The description of bisphenol-A as an additive to prevent oxidation and staining is not correct. Bisphenol-A is a monomer for polycarbonate plastic. It chemically reacts with other liquid chemicals (monomers) to produce molecules of polycarbonate or epoxies (solid polymers). After reaction, the bisphenol-A is incorporated into the polymer molecules and is no longer toxic. It is an integral raw material for these plastics. Of course, there is a chance that some of the Bisphenol-A will remain unreacted and this can leach out and be a danger. Also, there is no bisphenol-A in polystyrene. In this case, styrene liquid is polymerized to form solid polystyrene plastic.

  2. carol

    Great information, but I am very confused. I bought a hard plastic (with #7 in the triangle) from Whole Foods. It is polycarbonate plastic. So, it is potentially dangerous? Yet, I buy spring water (Glacier Mist) with a #1 in the triangle – it’s soft plastic – and it is safe?

  3. Post author: 
    David Vielmetter

    First off, let me say that I am no expert in the field by any means. I researched this subject because I was curious. According to my research, the plastic water bottles are usually PETE (1) type plastic which is not likely to contain BPA. Polycarbonates indicated by the #7 symbol, however do often times contain BPA according to my research.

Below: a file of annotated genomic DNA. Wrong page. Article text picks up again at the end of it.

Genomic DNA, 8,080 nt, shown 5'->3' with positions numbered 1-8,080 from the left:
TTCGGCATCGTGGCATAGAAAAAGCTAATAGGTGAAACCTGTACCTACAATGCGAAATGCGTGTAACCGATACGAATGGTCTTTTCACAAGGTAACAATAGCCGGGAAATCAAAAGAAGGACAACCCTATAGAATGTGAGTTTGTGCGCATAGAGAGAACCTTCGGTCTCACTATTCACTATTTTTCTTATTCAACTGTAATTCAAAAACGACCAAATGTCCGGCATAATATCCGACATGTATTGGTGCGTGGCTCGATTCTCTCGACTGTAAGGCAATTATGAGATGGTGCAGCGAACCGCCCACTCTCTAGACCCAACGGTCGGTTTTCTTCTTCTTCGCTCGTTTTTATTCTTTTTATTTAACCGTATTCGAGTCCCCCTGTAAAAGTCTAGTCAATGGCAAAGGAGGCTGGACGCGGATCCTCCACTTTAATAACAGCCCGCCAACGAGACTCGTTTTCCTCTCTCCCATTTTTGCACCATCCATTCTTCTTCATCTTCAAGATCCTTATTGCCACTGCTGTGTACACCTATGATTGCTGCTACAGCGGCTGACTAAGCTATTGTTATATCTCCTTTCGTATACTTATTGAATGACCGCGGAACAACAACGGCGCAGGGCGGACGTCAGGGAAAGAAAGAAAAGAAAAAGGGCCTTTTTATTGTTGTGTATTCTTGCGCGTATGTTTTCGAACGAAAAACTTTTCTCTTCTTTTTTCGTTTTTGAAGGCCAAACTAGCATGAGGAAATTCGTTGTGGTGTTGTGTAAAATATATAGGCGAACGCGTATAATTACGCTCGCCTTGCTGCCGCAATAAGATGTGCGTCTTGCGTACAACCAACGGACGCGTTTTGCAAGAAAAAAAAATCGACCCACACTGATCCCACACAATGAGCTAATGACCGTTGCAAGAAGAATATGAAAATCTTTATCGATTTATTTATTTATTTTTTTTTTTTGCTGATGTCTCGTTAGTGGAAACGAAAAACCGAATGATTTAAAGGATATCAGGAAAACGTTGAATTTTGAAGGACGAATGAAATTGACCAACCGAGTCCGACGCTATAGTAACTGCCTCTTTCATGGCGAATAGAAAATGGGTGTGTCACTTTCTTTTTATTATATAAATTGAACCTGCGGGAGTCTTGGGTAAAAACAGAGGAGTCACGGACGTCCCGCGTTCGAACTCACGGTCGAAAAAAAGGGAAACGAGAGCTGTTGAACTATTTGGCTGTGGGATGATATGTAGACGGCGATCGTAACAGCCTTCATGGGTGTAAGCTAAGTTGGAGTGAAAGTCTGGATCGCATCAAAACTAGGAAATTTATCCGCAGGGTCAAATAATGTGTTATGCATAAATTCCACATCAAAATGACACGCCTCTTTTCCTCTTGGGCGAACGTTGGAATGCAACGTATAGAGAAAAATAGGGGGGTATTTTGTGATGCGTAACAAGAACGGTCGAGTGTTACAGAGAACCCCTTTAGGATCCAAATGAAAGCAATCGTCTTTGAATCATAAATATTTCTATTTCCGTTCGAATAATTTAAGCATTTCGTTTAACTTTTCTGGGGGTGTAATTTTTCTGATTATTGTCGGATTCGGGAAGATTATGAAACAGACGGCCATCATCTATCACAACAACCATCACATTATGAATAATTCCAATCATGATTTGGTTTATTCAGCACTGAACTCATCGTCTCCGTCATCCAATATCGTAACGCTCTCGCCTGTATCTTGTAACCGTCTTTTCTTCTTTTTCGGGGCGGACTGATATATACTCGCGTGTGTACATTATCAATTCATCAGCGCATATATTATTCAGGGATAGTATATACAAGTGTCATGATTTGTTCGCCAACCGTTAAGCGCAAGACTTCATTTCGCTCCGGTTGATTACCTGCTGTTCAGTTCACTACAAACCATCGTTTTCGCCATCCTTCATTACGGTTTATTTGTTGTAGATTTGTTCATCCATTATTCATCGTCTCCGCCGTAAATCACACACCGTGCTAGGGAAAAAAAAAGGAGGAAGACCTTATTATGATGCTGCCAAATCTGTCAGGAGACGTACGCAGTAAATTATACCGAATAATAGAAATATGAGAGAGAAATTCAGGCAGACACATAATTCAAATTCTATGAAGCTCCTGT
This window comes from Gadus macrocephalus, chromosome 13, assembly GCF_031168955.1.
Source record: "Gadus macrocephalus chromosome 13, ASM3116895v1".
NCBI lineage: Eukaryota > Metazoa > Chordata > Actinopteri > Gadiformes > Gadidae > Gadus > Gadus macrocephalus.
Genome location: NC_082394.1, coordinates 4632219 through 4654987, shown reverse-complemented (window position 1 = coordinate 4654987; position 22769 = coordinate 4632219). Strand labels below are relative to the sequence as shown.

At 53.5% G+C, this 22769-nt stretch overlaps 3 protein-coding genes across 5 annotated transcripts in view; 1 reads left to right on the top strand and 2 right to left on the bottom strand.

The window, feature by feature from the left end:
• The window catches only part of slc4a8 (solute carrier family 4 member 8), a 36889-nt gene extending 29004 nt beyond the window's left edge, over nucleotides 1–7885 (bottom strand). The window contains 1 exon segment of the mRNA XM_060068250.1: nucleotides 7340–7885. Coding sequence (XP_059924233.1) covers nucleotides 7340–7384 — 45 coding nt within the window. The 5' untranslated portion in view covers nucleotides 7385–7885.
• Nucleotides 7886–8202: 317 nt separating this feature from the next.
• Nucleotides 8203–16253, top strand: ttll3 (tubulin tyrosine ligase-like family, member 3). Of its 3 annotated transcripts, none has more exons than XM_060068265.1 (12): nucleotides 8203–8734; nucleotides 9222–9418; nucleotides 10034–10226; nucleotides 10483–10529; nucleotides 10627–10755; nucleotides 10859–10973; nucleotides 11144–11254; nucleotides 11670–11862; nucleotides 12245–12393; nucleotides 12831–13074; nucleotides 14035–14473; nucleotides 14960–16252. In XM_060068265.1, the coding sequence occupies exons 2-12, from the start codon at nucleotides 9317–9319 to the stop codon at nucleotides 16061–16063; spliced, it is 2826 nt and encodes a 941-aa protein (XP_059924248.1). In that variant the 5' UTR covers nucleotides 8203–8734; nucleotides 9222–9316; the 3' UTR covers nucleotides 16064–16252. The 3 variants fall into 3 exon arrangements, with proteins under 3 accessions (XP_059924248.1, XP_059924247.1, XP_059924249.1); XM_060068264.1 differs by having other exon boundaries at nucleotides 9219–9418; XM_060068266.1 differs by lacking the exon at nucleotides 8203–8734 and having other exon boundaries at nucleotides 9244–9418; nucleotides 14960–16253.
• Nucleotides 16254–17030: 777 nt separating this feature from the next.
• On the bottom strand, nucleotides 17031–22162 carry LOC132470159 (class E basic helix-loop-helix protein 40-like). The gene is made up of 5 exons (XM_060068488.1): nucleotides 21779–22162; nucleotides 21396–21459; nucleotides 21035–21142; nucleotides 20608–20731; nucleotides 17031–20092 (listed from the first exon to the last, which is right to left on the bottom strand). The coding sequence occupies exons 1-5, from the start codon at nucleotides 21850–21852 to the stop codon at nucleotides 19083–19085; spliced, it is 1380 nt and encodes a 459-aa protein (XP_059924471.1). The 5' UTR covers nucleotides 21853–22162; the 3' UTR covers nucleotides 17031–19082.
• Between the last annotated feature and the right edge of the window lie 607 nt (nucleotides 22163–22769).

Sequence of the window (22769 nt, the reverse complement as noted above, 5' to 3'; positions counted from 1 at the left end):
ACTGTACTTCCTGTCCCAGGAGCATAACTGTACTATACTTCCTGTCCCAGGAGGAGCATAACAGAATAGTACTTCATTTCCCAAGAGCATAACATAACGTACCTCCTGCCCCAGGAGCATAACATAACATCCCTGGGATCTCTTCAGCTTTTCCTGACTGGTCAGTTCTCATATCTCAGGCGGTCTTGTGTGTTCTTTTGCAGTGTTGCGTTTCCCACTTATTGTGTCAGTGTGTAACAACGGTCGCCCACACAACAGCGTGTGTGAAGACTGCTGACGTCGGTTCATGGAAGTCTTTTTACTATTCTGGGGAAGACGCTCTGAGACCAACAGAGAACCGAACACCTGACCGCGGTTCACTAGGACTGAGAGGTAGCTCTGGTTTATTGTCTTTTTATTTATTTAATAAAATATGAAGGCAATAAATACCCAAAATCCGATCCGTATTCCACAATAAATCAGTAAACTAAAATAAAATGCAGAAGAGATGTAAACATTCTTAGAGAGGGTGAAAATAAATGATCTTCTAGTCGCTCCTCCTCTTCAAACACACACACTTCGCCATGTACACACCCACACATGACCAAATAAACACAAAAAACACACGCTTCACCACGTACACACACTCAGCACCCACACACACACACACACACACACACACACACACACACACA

Hope that helps carol…

  4. Post author: 
    David Vielmetter

    UPDATE: Walmart announces it will no longer sell products containing BPA’s. Nalgene has indicated it will stop using BPA’s…I guess someone is listening.

  5. Tiger

    Journal Sentinel tests show that all the plastic numbers put very dangerous amounts of BPA into foods. This false info that 1,2. and 5 have no BPA is completely untrue.

    BPA is leached into foods and beverages of all the different plastic types. In fact there was a major newspaper investigation which found extremely dangerous levels of BPA leached into the foods of microwavable meals cooked in Nos.?1, 2 and 5 plastic trays contrary to the false information in this article. According to the results of their extensive testing it didn’t matter what type of plastic the tray was made of it leached huge amounts of BPA into the cooked food. If you buy the no 1 distilled water from walmart and keep the container from getting warm and pour it into glass bottles(I save high quality vodka and other bottles that are convenient sized) you can reduce bpa exposure but the best way is to get your own distiller that has no plastic or lead etc and go straight to glass. NO PLASTIC IS TRULY SAFE. and absolutely no jarred foods all the lids contain bpa(consider getting your own canning system which puts fresh fruits and veges into glass mason jars).http://www.jsonline.com/watchdog/watchdogreports/34532034.html